Where are the women in aviation? Only 3% of pilots worldwide are women.

It looks like they’re on the come up thanks to the pilot shortage.

February 8, 2023

LONG BEACH, California – Women have been largely outnumbered in the aviation industry since the Wright Brothers figured out how to get a plane into the sky back in 1903. Over a hundred years later, women only make up about 3% of pilots in the world, but now, the push towards gender equality in the field is moving. And it’s moving fast.

Female pilots are a glaring rarity, and female pilots of color are even more so. Official legislation barred women from the field for years, but women and minorities alike are now being called forth by the aviation industry. 

There’s one big reason for this: the pilot shortage. 

19-year-old flight student, Nataly Gijon-Garcia, says this shortage is happening because the age-old industry is failing to fill the places it has left vacant.

“A lot of commercial pilots are retiring, so they need more people. When the pandemic hit, the airline industry just went down. A lot of airlines went bankrupt,” Gijon-Garcia explained. “But people are starting to fly again, and there aren’t proficient pilots.”

By international law, commercial pilots are required to retire at 65, and during the pandemic, severance packages were given to pilots close to retiring since there were, at the time, too many. Now that people are flying again, those empty spaces have dug the shortage deeper causing thousands of flight cancellations, delays and rising prices all over the nation. Experts believe this shortage is only going to get worse, but the fix lies at flight schools.

Candidates who will be able to revive the industry are flight students. Recently, new programs were created by the industry’s biggest powerhouses to help train women and minorities in aviation to diversify the industry as well as to help fix the pilot shortage. 

“Airlines are offering cadet programs where you give normal school tuition–like 50K–to get trained by the airlines and then you’re guaranteed a job after,” Gijon-Garcia explained.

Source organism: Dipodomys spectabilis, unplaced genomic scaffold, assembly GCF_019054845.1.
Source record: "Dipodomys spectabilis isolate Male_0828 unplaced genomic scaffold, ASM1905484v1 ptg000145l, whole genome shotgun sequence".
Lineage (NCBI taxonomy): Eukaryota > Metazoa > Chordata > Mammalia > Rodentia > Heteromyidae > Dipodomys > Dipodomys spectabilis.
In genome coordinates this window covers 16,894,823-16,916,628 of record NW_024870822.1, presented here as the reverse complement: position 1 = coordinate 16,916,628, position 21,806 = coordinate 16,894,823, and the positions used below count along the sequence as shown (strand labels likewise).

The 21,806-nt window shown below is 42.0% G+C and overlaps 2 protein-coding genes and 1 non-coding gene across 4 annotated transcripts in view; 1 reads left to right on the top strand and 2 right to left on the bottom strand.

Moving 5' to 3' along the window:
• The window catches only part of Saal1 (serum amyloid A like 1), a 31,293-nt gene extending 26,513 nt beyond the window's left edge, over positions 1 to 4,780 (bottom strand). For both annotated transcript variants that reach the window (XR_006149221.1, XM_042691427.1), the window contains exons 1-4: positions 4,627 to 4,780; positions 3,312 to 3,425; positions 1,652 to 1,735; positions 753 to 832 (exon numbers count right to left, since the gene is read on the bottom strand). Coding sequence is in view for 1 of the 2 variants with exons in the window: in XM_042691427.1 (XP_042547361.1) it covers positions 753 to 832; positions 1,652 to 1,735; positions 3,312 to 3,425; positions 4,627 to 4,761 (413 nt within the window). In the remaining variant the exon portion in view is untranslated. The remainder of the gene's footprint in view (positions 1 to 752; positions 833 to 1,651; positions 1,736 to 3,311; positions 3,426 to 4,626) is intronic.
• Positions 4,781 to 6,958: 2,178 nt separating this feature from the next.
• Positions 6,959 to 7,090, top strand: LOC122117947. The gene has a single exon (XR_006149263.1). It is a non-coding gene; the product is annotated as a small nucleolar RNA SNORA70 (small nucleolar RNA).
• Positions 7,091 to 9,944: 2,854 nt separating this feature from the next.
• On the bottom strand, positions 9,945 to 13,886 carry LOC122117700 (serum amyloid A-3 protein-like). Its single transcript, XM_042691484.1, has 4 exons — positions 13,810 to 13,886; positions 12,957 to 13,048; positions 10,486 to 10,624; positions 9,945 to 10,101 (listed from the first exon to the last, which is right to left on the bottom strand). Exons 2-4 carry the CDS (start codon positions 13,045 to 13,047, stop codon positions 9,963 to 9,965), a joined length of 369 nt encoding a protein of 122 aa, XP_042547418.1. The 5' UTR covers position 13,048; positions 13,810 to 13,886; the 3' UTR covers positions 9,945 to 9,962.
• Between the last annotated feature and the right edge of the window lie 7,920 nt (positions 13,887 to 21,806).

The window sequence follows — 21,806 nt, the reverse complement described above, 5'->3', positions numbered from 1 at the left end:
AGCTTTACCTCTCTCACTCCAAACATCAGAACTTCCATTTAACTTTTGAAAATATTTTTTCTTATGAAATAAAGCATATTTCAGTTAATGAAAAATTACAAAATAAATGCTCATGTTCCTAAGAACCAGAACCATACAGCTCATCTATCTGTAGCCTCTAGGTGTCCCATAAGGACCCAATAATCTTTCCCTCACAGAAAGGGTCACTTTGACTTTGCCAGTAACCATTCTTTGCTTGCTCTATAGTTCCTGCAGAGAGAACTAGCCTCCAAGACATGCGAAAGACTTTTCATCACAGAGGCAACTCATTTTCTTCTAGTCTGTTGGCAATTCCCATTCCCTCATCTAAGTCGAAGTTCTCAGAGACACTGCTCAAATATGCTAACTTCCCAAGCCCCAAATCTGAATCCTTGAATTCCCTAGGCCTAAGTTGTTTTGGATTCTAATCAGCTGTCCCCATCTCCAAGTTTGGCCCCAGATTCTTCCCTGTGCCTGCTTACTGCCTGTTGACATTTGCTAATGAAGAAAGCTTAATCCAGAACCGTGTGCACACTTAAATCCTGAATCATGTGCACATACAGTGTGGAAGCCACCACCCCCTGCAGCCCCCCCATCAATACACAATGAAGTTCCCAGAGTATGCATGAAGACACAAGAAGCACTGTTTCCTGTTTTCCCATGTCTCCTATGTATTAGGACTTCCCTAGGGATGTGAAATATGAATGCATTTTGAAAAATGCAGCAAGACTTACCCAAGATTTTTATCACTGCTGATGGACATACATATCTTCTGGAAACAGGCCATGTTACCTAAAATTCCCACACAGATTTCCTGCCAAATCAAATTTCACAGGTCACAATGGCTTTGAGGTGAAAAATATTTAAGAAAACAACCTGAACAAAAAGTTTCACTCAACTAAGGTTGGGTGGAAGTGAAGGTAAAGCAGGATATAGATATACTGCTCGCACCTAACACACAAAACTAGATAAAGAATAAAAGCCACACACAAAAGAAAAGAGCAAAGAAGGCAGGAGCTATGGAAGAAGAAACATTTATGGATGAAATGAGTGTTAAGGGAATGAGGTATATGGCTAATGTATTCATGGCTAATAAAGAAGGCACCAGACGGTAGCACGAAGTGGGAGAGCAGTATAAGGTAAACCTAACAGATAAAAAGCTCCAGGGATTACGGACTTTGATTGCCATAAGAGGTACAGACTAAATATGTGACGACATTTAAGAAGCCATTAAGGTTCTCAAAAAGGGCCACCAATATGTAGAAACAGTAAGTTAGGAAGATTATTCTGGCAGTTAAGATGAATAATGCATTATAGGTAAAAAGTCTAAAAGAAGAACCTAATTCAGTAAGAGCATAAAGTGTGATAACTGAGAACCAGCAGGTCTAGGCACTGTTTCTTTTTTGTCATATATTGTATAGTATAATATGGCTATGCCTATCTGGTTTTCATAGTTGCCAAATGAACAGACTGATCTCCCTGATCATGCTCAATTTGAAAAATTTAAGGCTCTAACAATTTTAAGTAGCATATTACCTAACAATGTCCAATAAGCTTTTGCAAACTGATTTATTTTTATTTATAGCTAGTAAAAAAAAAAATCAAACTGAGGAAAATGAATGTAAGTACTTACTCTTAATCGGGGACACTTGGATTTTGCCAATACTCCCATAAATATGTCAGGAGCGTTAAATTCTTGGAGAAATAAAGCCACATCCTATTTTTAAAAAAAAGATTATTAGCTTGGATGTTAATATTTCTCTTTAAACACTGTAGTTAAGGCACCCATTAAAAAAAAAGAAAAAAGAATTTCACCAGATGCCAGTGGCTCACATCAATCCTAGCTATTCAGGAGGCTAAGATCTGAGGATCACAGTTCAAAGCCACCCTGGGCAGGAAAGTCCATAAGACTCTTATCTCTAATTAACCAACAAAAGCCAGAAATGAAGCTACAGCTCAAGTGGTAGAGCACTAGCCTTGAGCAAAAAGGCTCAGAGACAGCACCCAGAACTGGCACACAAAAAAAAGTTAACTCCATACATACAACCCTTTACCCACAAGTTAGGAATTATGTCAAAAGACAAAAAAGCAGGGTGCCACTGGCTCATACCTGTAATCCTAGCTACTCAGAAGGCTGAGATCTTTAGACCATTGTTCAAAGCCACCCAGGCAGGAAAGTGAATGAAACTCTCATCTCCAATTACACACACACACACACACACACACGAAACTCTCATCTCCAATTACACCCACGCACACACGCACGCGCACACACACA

“At American Airlines, Delta, United… They’re looking to hire at least fifty percent of their workforce to be women or minority groups,” said Amanda Villapudua, a student pilot. “United just opened up a school in Arizona. I think it’s called United Aviate, and it’s a school that will get you from zero to 250 hours. And then from there, you can work at the school, you can work operations for the airlines and then get an interview with United.”

Villapudua has been studying to become a pilot herself for seven years now and has been a flight attendant for just as long. She recently wrapped up her time as an attendant and pivoted her focus to taking the wheel. Because of her flight attendant background, she’s witnessed the gender inequality in piloting firsthand. 

“I can tell you right now, I’ve never seen a Black female pilot. I’ve seen a couple Asian pilots, and I don’t think I’ve seen any Latinos/Latinas at all as far as pilots go,” Villapudua said. “I’ve worked for seven years now as a flight attendant. I can remember every female pilot I’ve flown with, and that’s just how few I’ve seen.”

Some of the problem comes from history, but limited accessibility and misogynistic societal constructs have also played their parts. 

“Looking at the history of flight attending and piloting, predominantly attending was an all-female job and piloting was all males, and it was completely exclusive until not too long ago,” explained Villapudua. “They didn’t allow females. That was it. It was an all-male job.”

But women have made huge strides since then. Now, there are even programs like the Experimental Aircraft Association’s Young Eagles to show children as young as 7 the possibilities of piloting. Marc Whistman, who is a part of the EAA, is a private pilot training to apply for commercial airlines. His daughter, Este, already has big dreams of becoming a pilot at the ripe age of 6.

“I took her flying… let her fly,” Whistman said. “I think she started when she was about 4.”

For now, Este is just a passenger, but she’ll be able to test for a student pilot license at 16 years old and spend her time training until then. But, apart from the aging force, it is this expensive training that makes piloting an unattainable and unsustainable future for a lot of people, according to Villapudua.

“It is so expensive to be a pilot,” said Villapudua. “One lesson will run you more than two hundred dollars. The average amount that I spend flying – and I’ll fly for 1.1 or 1.2 – I’ll spend about four hundred dollars.”

According to a 2010 survey of female pilots, the top barrier for women in the field is the lack of money for general training. As single lessons cost hundreds of dollars, the amount of lessons and flight time needed to check off just the first step of becoming a pilot will cost thousands – and there are a lot of steps after that for anyone hoping to apply to pilot commercial airlines. 

On top of the cost, flight school, in itself, is difficult, and for women, the challenge proves tenfold. Despite these challenges though, women like Gijon-Garcia, Villapudua and even Este seem to be on the path to refilling the gaps in aviation. It looks to be that they are the future of the industry as, it seems, the airlines want them to be. 

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